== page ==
Formally known as Google Editions, today the mighty search engine company rolled out the much anticipated http://books.google.com/ where US based owners can now purchase the books. International users will have to wait to next year in order to start purchasing ebooksAmazon. Google said its digital books are compatible with a number of reading devices, including the Barnes and Noble Nook and Sony e-reader, but are not compatible with the Kindle .
So who determines the price of the book? Well Google is going with the Agency Model and allowing publishers to establish their own prices. Sell a book and get 70 percent of the list price for each sale. For non-agency books sold on Google’s site, in which Google sets the price itself, Google will pay publishers 52 percent of the sale price.
Google said it also has partnership with independent booksellers who will allow people to sell ebooks off of their own websites or blogs.
James Crawford, the directory of engineering at Google said “Our pricing strategy is to be competitive,” relative to other electronic book offerings. For many best-seller titles, he added, pricing is set by the publishers, to whom Google will in most cases pay 70 percent of the list price for each sale. For so-called non-agency books sold on Google’s site, in which Google sets the price itself, Google will pay publishers 52 percent of the sale price.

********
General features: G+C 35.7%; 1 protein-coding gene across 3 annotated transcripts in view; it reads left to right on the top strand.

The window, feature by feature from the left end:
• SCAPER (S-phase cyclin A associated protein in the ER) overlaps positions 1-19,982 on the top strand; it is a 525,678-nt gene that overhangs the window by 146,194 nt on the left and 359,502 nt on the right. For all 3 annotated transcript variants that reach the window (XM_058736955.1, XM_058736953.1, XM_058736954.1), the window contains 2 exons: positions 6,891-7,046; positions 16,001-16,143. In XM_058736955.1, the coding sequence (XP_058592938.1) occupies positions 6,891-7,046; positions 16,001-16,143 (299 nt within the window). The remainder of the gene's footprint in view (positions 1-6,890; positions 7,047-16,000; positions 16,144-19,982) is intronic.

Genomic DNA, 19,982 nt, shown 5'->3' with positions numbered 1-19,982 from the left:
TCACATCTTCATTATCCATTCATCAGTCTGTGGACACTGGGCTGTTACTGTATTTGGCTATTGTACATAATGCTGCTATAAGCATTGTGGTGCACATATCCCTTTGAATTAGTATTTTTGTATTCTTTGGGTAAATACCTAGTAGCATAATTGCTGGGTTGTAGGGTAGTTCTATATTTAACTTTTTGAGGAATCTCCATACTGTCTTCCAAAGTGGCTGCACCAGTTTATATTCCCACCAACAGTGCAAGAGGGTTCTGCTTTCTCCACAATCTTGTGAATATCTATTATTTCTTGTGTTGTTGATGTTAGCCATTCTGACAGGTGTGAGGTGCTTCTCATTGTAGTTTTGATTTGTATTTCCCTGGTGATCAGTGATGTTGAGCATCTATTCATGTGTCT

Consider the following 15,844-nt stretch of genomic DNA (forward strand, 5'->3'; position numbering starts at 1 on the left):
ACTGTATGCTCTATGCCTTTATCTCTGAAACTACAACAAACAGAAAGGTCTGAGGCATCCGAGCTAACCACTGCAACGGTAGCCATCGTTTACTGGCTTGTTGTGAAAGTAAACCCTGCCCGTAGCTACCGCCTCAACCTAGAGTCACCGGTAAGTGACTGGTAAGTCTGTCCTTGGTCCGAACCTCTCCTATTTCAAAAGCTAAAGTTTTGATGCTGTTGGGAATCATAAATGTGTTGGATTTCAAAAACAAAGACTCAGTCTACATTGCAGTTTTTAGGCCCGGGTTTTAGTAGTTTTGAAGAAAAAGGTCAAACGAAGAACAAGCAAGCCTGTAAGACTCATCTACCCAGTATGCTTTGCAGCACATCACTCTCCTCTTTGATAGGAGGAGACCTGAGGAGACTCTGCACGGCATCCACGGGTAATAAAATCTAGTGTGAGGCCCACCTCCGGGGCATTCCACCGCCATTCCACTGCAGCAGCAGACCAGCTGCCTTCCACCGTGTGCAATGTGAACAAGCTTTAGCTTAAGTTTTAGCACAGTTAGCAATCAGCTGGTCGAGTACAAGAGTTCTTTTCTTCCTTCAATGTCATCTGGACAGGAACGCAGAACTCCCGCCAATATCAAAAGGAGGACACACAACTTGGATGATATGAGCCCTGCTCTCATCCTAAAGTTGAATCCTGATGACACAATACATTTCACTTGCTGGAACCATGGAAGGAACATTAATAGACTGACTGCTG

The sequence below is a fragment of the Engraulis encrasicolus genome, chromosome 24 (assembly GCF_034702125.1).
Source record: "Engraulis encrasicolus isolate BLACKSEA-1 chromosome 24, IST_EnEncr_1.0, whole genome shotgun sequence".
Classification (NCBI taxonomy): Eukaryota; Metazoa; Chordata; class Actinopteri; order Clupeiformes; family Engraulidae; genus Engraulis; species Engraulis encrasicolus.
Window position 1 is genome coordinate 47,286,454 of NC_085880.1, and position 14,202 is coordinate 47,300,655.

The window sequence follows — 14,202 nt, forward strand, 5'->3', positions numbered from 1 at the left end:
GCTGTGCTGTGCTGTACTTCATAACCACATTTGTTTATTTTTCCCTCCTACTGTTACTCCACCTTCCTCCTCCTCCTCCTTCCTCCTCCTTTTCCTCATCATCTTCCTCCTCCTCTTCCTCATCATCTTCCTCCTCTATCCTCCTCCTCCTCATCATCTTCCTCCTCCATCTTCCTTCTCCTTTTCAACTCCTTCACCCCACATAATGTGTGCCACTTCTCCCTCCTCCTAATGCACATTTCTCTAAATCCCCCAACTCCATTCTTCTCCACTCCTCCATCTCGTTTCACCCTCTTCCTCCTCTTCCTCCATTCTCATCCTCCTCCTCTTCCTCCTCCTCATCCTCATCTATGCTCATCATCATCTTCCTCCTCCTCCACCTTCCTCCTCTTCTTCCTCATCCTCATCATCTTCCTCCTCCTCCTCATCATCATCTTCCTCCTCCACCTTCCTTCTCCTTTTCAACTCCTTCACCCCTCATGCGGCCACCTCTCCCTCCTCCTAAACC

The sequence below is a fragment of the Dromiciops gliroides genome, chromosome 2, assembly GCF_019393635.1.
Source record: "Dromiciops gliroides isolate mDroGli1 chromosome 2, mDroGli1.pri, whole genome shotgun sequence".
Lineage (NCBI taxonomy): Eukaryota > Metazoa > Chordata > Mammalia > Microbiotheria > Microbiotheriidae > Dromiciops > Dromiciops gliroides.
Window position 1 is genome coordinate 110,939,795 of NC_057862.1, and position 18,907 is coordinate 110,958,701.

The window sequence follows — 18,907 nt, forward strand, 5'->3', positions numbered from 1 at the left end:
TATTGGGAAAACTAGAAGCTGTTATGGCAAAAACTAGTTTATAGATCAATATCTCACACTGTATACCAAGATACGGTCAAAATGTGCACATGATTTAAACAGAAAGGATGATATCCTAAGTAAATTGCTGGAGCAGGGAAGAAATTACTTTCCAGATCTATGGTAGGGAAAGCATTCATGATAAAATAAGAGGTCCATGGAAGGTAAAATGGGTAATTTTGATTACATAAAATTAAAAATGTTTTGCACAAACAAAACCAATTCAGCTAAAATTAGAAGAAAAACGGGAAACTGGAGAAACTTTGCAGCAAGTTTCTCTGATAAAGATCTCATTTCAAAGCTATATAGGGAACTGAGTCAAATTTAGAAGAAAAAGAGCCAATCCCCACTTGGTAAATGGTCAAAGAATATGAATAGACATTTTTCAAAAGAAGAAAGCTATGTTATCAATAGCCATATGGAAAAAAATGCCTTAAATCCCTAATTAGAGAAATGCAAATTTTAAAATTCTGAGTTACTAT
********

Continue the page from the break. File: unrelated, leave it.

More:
Don’t have an e-reader? Do not worry! Google is making e-book reading applications for Android, Apple, Blackberry, PC’s and MACS.
Certainly its about time Google rolled out their book store, they do have some experience with their open source classic library they started a few years ago. But after much litigation over the ownership of public domain works, Google decided to the other route, and deal with publishers, and authors directly to sell copyrighted work and get a take.
Its great authors and publishing companies can now directly list books with into the Google eBook Store and get a strong return for each sale, and also get tremendous visibility on the Google Search Engine.
When we took at a look at the prices to see how competitive they were versus the competition. The books on display seem to be priced almost identical with Amazon and Barnes and Noble, with a few exceptions (Cross Fire, by James Patterson, is $14.99 at Google’s store, compared to $12.99 at Amazon and Barnes & Noble.) Most popular books are priced between $9.99 and $12.99. So it looks like Google is not going to take the Amazon route, and drastically undercut all of the competition to dominate the ebook market.
Another nice new facet is just how many options you have to buy a book you want to read. So lets consider our previous example, Crossfire, and we had options to buy from; Amazon, Barnes and Noble, Books-A-Million, Borders, Indiebound, Alibris, Qoop, Amazon and more! It also had an option to search your closet library for that particular book.
Can we be too far off from Google running advertisements in their books if you decide to read them on a branded Google e-Reading application? What do you think?
Check out the new Google eBook Store.
Michael Kozlowski is the Editor in Chief of Good e-Reader. He has been writing about audiobooks and e-readers for the past ten years. His articles have been picked up by major and local news sources and websites such as the CBC, CNET, Engadget, Huffington Post and the New York Times.